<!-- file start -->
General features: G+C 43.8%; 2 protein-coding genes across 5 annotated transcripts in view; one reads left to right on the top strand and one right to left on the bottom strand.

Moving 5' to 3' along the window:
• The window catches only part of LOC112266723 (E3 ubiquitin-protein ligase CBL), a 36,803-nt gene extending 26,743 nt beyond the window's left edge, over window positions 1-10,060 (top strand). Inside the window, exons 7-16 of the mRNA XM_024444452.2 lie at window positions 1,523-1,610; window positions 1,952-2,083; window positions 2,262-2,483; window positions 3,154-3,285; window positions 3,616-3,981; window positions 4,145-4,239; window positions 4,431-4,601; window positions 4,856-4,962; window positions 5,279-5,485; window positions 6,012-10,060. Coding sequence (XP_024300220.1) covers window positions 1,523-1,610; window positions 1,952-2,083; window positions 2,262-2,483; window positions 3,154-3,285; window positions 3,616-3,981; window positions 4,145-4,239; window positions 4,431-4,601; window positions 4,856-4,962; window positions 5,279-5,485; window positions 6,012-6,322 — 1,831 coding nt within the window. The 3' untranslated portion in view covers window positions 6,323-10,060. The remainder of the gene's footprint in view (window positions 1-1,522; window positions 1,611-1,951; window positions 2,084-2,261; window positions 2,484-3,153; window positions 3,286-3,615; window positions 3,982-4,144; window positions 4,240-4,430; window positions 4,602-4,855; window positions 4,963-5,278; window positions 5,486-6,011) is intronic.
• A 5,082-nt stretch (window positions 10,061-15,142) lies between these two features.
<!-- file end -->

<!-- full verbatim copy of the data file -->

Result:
General features: G+C 43.8%; 2 protein-coding genes across 5 annotated transcripts in view; one reads left to right on the top strand and one right to left on the bottom strand.

Moving 5' to 3' along the window:
• The window catches only part of LOC112266723 (E3 ubiquitin-protein ligase CBL), a 36,803-nt gene extending 26,743 nt beyond the window's left edge, over window positions 1-10,060 (top strand). Inside the window, exons 7-16 of the mRNA XM_024444452.2 lie at window positions 1,523-1,610; window positions 1,952-2,083; window positions 2,262-2,483; window positions 3,154-3,285; window positions 3,616-3,981; window positions 4,145-4,239; window positions 4,431-4,601; window positions 4,856-4,962; window positions 5,279-5,485; window positions 6,012-10,060. Coding sequence (XP_024300220.1) covers window positions 1,523-1,610; window positions 1,952-2,083; window positions 2,262-2,483; window positions 3,154-3,285; window positions 3,616-3,981; window positions 4,145-4,239; window positions 4,431-4,601; window positions 4,856-4,962; window positions 5,279-5,485; window positions 6,012-6,322 — 1,831 coding nt within the window. The 3' untranslated portion in view covers window positions 6,323-10,060. The remainder of the gene's footprint in view (window positions 1-1,522; window positions 1,611-1,951; window positions 2,084-2,261; window positions 2,484-3,153; window positions 3,286-3,615; window positions 3,982-4,144; window positions 4,240-4,430; window positions 4,602-4,855; window positions 4,963-5,278; window positions 5,486-6,011) is intronic.
• A 5,082-nt stretch (window positions 10,061-15,142) lies between these two features.